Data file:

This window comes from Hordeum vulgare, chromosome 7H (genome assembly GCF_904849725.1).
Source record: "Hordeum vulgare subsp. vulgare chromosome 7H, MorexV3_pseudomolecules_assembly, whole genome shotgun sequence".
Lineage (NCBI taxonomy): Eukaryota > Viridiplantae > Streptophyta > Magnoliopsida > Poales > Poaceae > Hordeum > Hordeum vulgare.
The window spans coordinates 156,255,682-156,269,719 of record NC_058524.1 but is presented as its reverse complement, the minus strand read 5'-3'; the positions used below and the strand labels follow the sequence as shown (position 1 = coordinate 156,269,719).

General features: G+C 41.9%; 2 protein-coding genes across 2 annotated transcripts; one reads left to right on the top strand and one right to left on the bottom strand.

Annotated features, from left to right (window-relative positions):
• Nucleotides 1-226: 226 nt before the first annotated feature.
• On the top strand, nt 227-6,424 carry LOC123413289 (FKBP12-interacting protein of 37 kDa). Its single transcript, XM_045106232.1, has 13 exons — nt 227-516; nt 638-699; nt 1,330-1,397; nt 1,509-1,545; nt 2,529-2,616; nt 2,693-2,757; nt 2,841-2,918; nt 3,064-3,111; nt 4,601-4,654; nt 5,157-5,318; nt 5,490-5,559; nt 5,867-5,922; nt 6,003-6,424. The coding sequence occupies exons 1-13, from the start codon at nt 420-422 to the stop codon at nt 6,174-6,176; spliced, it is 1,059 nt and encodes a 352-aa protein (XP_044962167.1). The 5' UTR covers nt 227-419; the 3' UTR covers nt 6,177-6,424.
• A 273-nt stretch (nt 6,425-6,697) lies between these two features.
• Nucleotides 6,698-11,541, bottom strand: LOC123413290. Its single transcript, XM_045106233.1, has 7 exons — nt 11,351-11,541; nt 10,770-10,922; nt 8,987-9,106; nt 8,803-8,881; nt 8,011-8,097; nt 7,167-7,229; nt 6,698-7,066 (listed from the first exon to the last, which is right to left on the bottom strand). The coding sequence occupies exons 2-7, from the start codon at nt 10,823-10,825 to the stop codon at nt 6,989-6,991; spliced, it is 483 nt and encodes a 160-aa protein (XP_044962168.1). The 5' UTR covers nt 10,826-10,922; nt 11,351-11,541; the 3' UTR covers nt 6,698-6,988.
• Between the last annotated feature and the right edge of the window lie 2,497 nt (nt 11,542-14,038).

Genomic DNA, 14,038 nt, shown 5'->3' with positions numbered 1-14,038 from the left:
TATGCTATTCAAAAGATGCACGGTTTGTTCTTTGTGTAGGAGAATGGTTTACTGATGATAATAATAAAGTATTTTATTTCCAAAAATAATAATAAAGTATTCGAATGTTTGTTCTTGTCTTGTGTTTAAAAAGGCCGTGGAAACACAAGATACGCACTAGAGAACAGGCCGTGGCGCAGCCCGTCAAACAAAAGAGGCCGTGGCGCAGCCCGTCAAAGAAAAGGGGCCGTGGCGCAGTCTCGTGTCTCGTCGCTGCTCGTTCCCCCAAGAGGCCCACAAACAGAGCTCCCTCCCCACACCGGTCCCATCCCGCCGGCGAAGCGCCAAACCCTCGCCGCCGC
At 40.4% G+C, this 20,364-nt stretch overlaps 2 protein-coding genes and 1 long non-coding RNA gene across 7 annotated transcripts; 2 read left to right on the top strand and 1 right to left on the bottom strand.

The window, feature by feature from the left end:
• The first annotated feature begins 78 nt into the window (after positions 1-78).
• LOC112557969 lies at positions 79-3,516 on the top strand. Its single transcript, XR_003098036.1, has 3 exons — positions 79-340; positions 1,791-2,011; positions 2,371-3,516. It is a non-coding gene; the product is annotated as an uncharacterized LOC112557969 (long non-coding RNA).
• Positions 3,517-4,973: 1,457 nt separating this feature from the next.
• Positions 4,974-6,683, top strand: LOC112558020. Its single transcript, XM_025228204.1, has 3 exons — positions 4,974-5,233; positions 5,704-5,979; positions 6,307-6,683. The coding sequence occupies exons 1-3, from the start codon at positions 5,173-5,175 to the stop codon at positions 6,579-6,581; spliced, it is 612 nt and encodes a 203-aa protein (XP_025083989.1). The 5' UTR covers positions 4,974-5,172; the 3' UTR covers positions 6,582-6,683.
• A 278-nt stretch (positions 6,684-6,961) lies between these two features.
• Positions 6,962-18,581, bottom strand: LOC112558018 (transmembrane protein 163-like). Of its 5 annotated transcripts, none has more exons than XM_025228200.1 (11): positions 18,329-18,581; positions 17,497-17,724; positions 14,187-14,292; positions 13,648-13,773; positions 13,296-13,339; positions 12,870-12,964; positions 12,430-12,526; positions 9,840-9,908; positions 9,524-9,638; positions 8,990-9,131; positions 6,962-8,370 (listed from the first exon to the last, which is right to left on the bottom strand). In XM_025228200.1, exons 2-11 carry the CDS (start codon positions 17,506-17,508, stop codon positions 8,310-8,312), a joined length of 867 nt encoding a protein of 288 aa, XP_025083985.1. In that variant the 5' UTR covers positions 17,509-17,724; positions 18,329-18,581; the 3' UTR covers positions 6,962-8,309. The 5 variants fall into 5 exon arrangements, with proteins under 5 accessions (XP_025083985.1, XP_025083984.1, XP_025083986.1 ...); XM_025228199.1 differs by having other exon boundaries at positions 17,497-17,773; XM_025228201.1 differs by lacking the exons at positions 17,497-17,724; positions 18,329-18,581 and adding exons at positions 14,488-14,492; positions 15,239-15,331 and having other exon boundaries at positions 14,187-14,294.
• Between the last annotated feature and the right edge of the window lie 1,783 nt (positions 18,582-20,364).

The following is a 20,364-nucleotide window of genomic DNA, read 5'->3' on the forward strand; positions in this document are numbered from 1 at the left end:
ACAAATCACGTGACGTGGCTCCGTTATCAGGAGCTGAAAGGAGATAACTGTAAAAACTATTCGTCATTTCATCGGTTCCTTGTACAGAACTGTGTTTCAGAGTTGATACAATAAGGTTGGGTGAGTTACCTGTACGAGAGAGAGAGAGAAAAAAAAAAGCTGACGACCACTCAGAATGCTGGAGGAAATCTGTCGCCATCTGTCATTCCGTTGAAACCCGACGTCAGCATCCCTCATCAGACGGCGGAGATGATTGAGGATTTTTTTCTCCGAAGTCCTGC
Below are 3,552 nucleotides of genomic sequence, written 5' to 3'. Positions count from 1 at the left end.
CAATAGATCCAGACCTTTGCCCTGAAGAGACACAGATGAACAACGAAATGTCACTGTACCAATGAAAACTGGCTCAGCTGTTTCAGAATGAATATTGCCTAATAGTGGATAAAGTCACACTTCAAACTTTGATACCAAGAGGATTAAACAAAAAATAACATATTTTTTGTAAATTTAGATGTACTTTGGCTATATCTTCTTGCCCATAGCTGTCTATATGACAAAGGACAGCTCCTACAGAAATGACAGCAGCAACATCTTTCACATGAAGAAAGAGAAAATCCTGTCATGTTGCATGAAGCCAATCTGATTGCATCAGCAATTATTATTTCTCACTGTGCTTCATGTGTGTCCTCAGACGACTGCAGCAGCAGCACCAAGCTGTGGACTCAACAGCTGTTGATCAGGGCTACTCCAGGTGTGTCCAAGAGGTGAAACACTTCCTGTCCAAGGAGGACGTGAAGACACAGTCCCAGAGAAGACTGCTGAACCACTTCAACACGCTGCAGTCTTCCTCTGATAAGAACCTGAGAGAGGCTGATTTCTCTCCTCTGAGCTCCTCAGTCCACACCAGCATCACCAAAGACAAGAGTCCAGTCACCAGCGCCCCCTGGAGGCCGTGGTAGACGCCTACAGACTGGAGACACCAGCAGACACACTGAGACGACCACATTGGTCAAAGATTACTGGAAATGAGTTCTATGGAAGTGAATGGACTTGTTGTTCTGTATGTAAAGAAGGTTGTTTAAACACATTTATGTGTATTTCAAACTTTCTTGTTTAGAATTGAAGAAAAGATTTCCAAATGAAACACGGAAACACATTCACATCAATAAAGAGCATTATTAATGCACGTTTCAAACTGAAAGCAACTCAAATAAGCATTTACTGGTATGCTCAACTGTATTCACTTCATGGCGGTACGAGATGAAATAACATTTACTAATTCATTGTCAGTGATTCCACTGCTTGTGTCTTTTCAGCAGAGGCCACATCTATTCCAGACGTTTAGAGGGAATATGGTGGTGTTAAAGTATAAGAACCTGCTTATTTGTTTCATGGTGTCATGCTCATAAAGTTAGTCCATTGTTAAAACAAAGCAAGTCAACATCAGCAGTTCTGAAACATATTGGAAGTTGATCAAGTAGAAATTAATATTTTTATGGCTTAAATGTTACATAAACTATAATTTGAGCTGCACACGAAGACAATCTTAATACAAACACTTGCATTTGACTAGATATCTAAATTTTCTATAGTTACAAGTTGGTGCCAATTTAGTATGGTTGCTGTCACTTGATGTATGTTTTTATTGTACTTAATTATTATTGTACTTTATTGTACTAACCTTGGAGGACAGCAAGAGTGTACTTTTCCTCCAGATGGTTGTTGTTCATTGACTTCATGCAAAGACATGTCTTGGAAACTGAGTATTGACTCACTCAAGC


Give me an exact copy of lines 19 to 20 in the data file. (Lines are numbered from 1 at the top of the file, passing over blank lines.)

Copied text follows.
• Positions 4,974-6,683, top strand: LOC112558020. Its single transcript, XM_025228204.1, has 3 exons — positions 4,974-5,233; positions 5,704-5,979; positions 6,307-6,683. The coding sequence occupies exons 1-3, from the start codon at positions 5,173-5,175 to the stop codon at positions 6,579-6,581; spliced, it is 612 nt and encodes a 203-aa protein (XP_025083989.1). The 5' UTR covers positions 4,974-5,172; the 3' UTR covers positions 6,582-6,683.
• A 278-nt stretch (positions 6,684-6,961) lies between these two features.